“Thousands of families would have made plans to be with each other, and some probably would have been in bed asleep when the government announced its message late last night,” Naeem said.
So let me get this straight… We had 2 weeks notice to make sure we have face coverings when going out shopping but people in Greater Manchester have 2 hours notice for a local lockdown. Thousands of Muslim families Eid plans cancelled. Nice #EidMubarak message from the Govt 🙃
— Fergie (@Furqan_Naeem) July 30, 2020
Keir Starmer, the leader of the Labour party, said that announcing measures affecting potentially millions of people late at night on Twitter was “a new low for the government’s communications during this crisis”.
Several critics pointed out that a similar decision would likely not have been made had it been Christmas Eve.
Answer this honestly:
Would they have done this at 9pm on Christmas Eve? https://t.co/bg3GzgbPUQ
— Az (@AzTheBaz) July 30, 2020
“With the first day of Eid being today, for Muslims in the affected areas, it is like being told they cannot visit family and friends for Christmas on Christmas Eve itself,” Harun Khan, the secretary general of the Muslim Council of Britain, said in a statement on Friday.
“The UK government has failed to provide clarity on the shockingly short notice and the reasoning behind the new rules that British Muslims deserve – any such clarification would be most welcome,” Khan said.
Muslims in the north of England noted the contradiction that while they were not allowed to meet family members inside households, restaurants and pubs were still open.
Pouring a cold pint of mango lassi tomorrow in the pub as I socially distant meet my muslim family who I can only meet in a pub according to the government
— Maliha (@malihaeza) July 30, 2020
Government Advice currently says I can’t meet my Nan for Eid unless its in Nando’s 😔
— Ilyas Nagdee (@ilyas_nagdee) July 30, 2020
Syed Rahi, a geography student from Rochdale, Greater Manchester, said he couldn’t understand the decision.
“I can’t get my head around it. No one can see me in my house, but they can see me in another enclosed area like a pub or restaurant,” he told MEE.
“If we’re going to do a lockdown, it should be a proper lockdown. Close the shops, close the pubs, don’t just isolate a minority group and make us seem like we’re causing a second wave.”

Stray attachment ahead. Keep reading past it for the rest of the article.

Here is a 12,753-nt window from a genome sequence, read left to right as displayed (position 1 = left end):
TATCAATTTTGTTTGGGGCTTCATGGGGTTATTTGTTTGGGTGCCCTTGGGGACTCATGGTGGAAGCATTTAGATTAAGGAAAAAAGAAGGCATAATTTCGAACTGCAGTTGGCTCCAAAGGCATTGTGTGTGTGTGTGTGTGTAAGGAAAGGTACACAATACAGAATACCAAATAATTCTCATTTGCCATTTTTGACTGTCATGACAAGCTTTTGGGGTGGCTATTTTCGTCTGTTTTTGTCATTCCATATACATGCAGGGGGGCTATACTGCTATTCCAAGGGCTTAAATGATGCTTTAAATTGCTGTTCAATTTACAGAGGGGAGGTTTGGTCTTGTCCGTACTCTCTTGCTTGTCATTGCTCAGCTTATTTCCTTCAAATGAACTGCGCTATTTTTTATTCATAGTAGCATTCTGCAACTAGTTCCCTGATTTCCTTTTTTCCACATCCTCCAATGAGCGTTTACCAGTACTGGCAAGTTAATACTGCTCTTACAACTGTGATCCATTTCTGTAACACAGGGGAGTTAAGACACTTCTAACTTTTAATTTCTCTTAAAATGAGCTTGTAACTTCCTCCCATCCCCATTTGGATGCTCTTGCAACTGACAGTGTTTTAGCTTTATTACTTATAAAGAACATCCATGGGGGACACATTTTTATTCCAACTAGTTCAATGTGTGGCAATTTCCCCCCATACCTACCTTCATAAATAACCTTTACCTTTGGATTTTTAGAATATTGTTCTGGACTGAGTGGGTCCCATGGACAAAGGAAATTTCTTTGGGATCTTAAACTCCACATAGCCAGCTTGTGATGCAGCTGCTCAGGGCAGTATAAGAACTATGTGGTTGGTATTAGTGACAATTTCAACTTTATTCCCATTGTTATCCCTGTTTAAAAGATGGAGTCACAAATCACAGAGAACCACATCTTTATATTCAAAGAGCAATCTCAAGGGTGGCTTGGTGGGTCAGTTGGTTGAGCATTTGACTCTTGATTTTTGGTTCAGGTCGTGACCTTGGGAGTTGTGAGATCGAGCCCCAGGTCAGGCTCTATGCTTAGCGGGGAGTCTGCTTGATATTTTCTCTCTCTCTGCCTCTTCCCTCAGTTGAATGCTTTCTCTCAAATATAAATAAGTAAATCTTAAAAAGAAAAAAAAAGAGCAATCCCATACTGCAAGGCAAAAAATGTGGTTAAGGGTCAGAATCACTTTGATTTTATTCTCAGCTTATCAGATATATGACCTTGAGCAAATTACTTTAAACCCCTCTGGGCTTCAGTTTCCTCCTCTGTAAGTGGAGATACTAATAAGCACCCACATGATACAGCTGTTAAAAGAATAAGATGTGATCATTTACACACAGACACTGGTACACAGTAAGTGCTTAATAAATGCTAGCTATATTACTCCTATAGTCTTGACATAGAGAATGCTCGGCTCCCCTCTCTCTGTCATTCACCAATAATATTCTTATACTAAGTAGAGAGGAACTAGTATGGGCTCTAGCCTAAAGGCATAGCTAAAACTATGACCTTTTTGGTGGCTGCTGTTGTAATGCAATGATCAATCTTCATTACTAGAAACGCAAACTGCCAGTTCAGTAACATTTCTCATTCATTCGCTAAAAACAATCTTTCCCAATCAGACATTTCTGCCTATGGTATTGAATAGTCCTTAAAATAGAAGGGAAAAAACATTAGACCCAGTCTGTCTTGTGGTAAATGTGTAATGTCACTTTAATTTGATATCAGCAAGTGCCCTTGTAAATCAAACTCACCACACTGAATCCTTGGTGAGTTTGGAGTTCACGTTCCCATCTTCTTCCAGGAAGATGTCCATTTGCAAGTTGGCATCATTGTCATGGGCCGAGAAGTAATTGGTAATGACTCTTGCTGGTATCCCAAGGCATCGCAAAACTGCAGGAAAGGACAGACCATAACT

Adding insult to injury, Conservative member of parliament Craig Whittaker doubled down on the decision, telling radio station LBC that “it is the BAME [Black, Asian and minority ethnic] communities that are not taking this seriously enough”.
Social media users were quick to point out that BAME communities were not responsible for breaking social distancing when pubs reopened in London, during Victory in Europe (VE) day celebrations and on beaches during the heatwave in May.
This is appalling & truly nasty on Eid day from Conservative MP Craig Whittaker.
Let’s not pretend this is anything other than race baiting & trying to #blametheMuslims
— Miqdaad Versi (@miqdaad) July 31, 2020
— Ash Sarkar (@AyoCaesar) July 31, 2020
Prime Minister Boris Johnson refused to condemn Whittaker’s comments during a Downing Street briefing on Friday.
Wow. Boris Johnson invited to disown comments from Tory MP Craig Whittaker claiming BAME communities were to blame for the great majority of lockdown-breaking… and he doesn’t. Says “ultimately it’s up to everybody” to tackle coronavirus. That feels like a tacit endorsement.
— Peter Walker (@peterwalker99) July 31, 2020
The local lockdown did not affect Eid prayers, which went ahead as planned across the UK with social distancing in place.
The MCB published advice last week on how to celebrate Eid safely, including avoiding hugging and shaking hands, and performing congregational prayers outdoors.
His studies in history and background in the media industry have given him a keen insight into the use of mass media as a creator of conflict in the modern world.